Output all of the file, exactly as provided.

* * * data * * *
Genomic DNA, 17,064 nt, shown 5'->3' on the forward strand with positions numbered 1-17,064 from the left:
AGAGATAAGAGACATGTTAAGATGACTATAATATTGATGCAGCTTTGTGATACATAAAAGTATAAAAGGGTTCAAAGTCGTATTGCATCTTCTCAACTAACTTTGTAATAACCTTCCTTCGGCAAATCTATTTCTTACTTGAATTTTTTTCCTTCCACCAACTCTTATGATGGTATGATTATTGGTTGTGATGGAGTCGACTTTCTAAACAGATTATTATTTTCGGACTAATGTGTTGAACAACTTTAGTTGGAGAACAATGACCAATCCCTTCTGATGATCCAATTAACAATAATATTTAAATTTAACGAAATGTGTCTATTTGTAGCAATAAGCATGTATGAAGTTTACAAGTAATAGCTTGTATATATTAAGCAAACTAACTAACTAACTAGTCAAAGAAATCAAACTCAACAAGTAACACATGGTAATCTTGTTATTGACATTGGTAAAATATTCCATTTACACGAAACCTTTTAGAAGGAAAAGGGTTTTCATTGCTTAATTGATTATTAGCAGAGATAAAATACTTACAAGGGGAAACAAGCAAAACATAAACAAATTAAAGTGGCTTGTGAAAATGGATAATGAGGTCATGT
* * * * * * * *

Genomic DNA, 17,064 nt, shown 5'->3' on the forward strand with positions numbered 1-17,064 from the left:
AGAGATAAGAGACATGTTAAGATGACTATAATATTGATGCAGCTTTGTGATACATAAAAGTATAAAAGGGTTCAAAGTCGTATTGCATCTTCTCAACTAACTTTGTAATAACCTTCCTTCGGCAAATCTATTTCTTACTTGAATTTTTTTCCTTCCACCAACTCTTATGATGGTATGATTATTGGTTGTGATGGAGTCGACTTTCTAAACAGATTATTATTTTCGGACTAATGTGTTGAACAACTTTAGTTGGAGAACAATGACCAATCCCTTCTGATGATCCAATTAACAATAATATTTAAATTTAACGAAATGTGTCTATTTGTAGCAATAAGCATGTATGAAGTTTACAAGTAATAGCTTGTATATATTAAGCAAACTAACTAACTAACTAGTCAAAGAAATCAAACTCAACAAGTAACACATGGTAATCTTGTTATTGACATTGGTAAAATATTCCATTTACACGAAACCTTTTAGAAGGAAAAGGGTTTTCATTGCTTAATTGATTATTAGCAGAGATAAAATACTTACAAGGGGAAACAAGCAAAACATAAACAAATTAAAGTGGCTTGTGAAAATGGATAATGAGGTCATGT